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One of the crucial parts of WordPress maintenance is making sure the software on websites is up to date. This can seem counter-intuitive if you have a “don’t fix it if it ain’t broke” mindset, but that’s dangerous on the internets because updates can fix security issues that you may not be aware of.
Unfortunately, this proactive mindset often seems unimportant until it’s too late. Think of maintaining your car or your body. Regular care is preventative. Going through crisis sucks. The same applies to websites.
Here at MountainWP we have a pile of sites under management. It’d be extremely tedious to log into each one, one-by-one, every day to see what needs to be updated. Technically, we actually *do* log in to each one daily, but we use a tool called MainWP to speed up the process and keep tabs on everything from one location.
But MainWP is just a tool. It doesn’t stop things from breaking. Here’s a quick look at a handful of updates we ran this morning. Pay attention to all of the red arrows, as comparing versions of plugins is the first thing we look at.
So what’s with all of the numbers in the plugin versions? Why not simply have versions 1, 2, 3, 4, 5, and so on? Well, in the software world there are often small incremental changes made regularly. These small changes exist to improve software without making one big pile of changes all at once.
The numbering is known as “versioning” and the easiest way to understand it is to look at each number separately. There are different approaches to this and it’s up to the developer to decide what he or she uses.
Start with the leftmost integer, which is the “major” version number. In the screenshot above, you can see that Cloudflare needed an update from version 3.8.9 to 4.0.0.
The next integer is the “minor” version, which will often have significant changes from the previous minor version, but less so than updates seen in a major version. You can see several above, e.g., Pixel Caffeine moving from version 2.1.4 to 2.2.0.
Lastly, the “patch” integer is reflective of little changes and rarely is noticeable unless it fixes a function that broke. The Blocksy Companion update from 1.7.56 to 1.7.57 is a good example and interestingly implies that there have been 57 updates within the 1.7 minor version.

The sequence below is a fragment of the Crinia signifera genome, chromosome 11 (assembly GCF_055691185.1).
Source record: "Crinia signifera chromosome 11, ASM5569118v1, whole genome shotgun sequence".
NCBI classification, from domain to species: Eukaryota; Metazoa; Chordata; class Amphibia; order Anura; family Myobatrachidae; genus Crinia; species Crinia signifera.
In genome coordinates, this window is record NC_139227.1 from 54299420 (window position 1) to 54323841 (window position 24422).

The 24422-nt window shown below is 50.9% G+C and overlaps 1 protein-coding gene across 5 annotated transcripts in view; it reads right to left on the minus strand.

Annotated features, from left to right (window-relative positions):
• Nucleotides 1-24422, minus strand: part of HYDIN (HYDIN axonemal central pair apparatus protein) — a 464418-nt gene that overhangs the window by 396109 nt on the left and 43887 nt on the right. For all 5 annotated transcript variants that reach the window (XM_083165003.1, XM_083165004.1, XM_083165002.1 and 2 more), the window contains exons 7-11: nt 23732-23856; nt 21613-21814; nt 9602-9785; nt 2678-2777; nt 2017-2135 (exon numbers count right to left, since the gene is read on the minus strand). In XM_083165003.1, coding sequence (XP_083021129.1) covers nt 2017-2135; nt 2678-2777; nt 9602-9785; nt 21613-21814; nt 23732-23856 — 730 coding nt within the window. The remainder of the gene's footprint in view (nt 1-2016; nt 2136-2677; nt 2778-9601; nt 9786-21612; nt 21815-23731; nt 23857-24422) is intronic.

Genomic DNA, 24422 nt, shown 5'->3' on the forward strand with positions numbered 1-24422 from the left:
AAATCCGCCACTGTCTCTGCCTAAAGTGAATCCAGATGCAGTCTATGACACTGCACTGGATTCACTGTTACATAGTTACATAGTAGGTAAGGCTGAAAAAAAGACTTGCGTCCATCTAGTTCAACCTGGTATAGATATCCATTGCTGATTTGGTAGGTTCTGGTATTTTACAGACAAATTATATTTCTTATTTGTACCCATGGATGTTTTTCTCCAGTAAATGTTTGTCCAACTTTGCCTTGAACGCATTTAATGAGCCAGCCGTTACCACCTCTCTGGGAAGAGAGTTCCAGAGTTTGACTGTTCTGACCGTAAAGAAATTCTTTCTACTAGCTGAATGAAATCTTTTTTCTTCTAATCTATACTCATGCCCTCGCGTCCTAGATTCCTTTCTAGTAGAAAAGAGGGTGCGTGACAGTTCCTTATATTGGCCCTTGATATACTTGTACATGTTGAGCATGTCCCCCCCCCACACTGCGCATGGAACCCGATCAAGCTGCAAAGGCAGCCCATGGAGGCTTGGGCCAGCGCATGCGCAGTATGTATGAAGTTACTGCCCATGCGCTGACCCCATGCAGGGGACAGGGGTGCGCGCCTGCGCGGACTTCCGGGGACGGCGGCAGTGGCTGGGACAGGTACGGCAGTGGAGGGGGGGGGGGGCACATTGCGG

You may see some version numbers with an extra decimal place, such as MailOptin – Lite, which went from 184.108.40.206 to 220.127.116.11. This indicates an even less significant change, but is helpful for the developer to be able to know what was changed and when.
These may just look like a bunch of random numbers, but they tell us a lot. When maintaining WordPress websites, the major and minor version updates are the ones that are most likely to affect the function of a site… for better or for worse.
This is why we typically avoid auto-updates, as we need to keep tabs on when significant changes occur. It’s easy to hit that update button but sometimes it’s best to wait, especially for major version updates that end up getting patched once the code is out in the wild.
We look at version numbers every day. It’s a pretty quick process once you know what you’re looking at, but it’s important, especially when a major version changes. Most of the time everything works smoothly, but occasionally we catch a problem right after the update occurs and have to roll back to a previous version.
“Trusted” and “Status”
Some of you probably noticed all those “Not Trusted” labels in the screenshot. This is a feature in MainWP that, if a plugin is trusted, will trigger an automatic update. We’ve found that it’s typically best to leave this off for almost every plugin with a few exceptions – i.e., the ones that have millions of users, big teams behind them, and get patched really quickly.
The status labels simply indicate whether or not a plugin is activated. We run updates on inactive plugins for security reasons, but it’s generally best to remove any software that’s not being used.
Anyway, hope this provided some helpful insight about WordPress updates!